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Tuesday, October 9, 2007: More Sea Ice and Preping SCINI
There's a lot to say about ice, and you'll be hearing of it from us as we continue our training and start spending the majority of time on, under, and around the stuff. Today Mindy and I took the training course Marcus and Nick took yesturday, and the two of them took their first check out dives under the ice. They're alive and exited, but you'll have to wait to hear all the details from them.

In the next few days we'll be deploying SCINI for the first time, and i'm feeling the same kind of suspensful anticipation Nick and Marcus had this morning at breakfast about how our baby will fare in this new harsh environment.


Can you find Mindy in this photo? When we get cold standing around outside it's great to take a quick jog to get the blood moving, and before you know it your warm verhicle and all your pals are just a spec on the horizon. It's literally impossible to hide while it's clear like today, but even a little snow and wind can render us blind.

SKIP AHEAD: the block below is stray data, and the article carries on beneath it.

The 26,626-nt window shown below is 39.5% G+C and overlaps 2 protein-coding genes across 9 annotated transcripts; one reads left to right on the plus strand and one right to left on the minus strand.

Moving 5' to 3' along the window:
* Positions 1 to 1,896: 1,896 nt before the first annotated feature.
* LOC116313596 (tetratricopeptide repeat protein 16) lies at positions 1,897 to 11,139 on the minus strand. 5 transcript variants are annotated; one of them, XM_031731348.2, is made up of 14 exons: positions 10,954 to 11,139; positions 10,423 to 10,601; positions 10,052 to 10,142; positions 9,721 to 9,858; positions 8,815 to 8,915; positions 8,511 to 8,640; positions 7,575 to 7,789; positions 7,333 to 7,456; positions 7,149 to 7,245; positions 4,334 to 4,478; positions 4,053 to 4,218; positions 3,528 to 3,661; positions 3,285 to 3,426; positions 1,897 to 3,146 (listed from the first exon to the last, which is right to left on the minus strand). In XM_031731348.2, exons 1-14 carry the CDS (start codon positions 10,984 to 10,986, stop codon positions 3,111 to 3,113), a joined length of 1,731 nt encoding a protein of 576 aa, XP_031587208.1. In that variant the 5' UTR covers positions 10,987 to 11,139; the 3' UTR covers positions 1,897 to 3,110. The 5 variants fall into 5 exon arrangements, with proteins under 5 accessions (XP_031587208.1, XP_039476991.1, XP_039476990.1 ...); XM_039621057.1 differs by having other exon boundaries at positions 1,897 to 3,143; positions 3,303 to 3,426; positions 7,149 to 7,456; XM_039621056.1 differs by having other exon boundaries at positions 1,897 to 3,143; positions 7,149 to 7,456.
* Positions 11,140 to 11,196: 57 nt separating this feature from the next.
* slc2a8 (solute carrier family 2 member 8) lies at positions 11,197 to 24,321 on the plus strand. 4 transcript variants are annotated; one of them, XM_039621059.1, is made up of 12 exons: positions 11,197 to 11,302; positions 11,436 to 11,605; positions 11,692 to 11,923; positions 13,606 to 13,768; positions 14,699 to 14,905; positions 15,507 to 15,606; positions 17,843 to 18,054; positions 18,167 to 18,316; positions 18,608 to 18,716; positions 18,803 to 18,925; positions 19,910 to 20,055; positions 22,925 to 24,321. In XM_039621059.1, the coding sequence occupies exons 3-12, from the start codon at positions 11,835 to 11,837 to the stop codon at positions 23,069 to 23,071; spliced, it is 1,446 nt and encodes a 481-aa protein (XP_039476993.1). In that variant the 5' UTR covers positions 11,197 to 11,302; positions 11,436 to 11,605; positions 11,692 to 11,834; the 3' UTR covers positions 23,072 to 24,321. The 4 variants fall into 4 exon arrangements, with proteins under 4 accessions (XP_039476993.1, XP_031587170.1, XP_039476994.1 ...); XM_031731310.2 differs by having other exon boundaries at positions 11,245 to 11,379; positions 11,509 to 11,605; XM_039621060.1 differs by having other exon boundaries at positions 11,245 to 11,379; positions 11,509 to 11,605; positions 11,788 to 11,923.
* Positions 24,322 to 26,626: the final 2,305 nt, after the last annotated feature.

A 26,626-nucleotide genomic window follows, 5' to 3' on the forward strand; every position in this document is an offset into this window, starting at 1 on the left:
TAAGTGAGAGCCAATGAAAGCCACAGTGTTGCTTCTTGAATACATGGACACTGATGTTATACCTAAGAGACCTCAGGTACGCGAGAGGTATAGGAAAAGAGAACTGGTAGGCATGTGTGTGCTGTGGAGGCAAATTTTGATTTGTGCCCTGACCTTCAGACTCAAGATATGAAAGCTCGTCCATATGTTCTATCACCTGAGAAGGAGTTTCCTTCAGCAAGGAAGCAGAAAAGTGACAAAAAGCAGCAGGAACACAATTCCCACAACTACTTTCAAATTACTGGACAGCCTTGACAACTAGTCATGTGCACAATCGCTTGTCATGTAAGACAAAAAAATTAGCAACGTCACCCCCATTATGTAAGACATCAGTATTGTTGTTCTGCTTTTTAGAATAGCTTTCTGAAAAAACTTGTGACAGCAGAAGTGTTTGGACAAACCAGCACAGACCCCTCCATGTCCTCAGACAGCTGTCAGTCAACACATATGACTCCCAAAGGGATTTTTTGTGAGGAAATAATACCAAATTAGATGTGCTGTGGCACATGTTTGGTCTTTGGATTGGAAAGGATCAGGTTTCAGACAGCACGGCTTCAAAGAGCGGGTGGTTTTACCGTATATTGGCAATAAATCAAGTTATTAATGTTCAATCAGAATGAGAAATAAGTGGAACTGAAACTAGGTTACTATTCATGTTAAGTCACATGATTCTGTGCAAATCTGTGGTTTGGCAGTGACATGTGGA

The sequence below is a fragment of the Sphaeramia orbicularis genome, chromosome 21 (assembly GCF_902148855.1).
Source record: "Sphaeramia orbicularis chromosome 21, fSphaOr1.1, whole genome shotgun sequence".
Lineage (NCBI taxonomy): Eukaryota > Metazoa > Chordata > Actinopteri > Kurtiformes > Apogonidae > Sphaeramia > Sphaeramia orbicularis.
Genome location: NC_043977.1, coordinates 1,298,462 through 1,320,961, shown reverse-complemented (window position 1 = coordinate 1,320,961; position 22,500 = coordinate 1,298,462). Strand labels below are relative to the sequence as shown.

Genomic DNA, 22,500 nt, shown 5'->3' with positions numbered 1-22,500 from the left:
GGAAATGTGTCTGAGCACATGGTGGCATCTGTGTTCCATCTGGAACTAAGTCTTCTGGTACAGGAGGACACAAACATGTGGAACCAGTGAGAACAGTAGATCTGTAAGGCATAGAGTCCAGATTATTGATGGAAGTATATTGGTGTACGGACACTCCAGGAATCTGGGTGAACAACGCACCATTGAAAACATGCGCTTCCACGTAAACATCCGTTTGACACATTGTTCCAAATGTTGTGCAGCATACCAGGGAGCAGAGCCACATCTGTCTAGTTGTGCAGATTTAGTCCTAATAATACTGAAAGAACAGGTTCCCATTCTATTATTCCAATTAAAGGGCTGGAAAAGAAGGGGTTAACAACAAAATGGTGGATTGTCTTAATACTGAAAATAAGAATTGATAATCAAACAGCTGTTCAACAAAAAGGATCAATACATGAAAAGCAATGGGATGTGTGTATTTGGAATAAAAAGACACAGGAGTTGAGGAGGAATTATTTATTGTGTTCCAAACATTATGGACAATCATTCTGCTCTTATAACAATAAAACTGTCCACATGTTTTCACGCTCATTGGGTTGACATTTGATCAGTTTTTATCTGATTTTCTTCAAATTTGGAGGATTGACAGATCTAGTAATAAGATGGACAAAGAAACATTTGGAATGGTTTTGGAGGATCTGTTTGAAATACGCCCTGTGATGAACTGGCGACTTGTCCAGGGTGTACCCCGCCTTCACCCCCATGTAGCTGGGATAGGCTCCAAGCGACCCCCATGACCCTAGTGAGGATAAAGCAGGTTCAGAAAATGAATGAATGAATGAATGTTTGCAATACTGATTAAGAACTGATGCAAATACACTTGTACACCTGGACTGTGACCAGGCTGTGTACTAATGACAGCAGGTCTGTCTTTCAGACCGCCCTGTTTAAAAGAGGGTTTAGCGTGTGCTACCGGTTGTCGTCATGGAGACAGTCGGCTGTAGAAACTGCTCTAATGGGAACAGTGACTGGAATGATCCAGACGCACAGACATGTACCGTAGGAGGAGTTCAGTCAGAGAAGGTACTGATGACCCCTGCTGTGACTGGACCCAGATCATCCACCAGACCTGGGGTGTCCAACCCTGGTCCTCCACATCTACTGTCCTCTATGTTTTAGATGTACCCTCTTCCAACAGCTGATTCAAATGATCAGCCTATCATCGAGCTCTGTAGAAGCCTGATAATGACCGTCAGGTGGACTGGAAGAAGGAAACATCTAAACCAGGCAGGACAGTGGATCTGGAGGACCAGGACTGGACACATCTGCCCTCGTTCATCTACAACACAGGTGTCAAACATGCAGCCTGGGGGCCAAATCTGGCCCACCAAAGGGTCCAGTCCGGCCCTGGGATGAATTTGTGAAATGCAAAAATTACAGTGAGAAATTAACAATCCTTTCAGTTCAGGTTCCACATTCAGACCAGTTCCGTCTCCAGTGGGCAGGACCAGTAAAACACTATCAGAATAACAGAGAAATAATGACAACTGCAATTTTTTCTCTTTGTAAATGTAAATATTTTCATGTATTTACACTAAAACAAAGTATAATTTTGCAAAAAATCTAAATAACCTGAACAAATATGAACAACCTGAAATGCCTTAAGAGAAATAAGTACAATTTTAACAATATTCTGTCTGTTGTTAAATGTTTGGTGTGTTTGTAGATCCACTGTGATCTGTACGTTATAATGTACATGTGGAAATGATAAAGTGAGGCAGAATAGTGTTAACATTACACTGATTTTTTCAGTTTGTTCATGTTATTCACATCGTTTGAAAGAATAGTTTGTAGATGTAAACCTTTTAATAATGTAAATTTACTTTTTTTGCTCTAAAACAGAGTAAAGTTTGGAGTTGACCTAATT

Mount Erebus is not the world's biggest hot tub, though sometimes we wish it was... it's the southern most active volcano, and almost always has a little tuft of steam at the top. Geologists and the adventurous sometimes make the treacherous 3,794 meter (12,448 foot) helicopter flight to its peak, but it's slopes are some of the most dangerous in the McMurdo region, and we will only admire it from afar.

We got in a little work-study action at the end of our sea ice class and surveyed a route out to this year's "penguin ranch". This spot is part of an on going study of Emperor Penguin diving physiology by a multination group of scientists (visit their website!). Penguins from closer to the open water are rounded up and corraled around one or two lone dive holes so their dive times and behavior can be observed. We've been hearing about the incredible ability of these penguins to store oxygen in their muscles to pull off 20 minute deep dives with their heart rates slowed down to a beat every 10 seconds without chilling their core body temperatures. Perhaps one day we can reduce the brain damage and fatigue humans feel from extreme hypoxia by copying these hearty birds?

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This material is based on work supported by the National Science Foundation under Grant No. ANT-0619622 ( Any opinions, findings and conclusions or recommendations expressed in this material are those of the authors and do not necessarily reflect the views of the National Science Foundation.